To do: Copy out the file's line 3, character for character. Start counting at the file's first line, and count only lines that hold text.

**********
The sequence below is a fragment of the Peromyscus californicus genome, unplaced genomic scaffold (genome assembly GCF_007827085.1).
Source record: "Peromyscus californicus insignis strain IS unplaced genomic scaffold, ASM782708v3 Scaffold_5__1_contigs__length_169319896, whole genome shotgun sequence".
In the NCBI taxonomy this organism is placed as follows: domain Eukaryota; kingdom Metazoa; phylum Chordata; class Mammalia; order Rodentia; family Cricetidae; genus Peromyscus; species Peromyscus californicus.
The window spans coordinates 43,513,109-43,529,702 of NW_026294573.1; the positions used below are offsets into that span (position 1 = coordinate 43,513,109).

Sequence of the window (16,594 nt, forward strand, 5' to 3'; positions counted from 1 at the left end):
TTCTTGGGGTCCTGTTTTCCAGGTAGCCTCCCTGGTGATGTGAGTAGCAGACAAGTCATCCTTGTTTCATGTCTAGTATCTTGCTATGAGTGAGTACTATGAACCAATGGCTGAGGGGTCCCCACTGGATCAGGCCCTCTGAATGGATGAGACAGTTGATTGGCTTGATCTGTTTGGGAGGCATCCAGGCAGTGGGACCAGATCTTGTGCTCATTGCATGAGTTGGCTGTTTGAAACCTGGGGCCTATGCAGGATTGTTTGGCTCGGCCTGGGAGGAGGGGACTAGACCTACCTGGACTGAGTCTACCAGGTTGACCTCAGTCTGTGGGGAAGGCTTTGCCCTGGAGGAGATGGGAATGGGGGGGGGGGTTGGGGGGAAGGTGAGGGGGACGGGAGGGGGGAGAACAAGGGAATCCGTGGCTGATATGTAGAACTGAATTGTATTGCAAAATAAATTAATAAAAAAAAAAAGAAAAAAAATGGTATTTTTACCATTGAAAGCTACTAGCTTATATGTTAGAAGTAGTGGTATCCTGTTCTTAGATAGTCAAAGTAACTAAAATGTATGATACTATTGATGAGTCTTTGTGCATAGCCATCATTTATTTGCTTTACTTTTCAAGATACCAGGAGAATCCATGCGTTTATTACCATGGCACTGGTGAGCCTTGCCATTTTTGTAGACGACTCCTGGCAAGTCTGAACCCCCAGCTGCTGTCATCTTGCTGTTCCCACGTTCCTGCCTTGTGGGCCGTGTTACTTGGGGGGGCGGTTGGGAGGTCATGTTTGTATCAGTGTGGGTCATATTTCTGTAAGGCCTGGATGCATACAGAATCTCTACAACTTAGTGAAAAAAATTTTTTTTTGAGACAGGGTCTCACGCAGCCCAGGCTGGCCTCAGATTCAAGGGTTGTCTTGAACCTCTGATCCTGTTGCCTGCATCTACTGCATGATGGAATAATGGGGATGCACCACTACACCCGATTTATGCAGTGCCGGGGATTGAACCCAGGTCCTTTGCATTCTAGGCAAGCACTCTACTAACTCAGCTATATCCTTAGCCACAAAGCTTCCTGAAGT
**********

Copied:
In the NCBI taxonomy this organism is placed as follows: domain Eukaryota; kingdom Metazoa; phylum Chordata; class Mammalia; order Rodentia; family Cricetidae; genus Peromyscus; species Peromyscus californicus.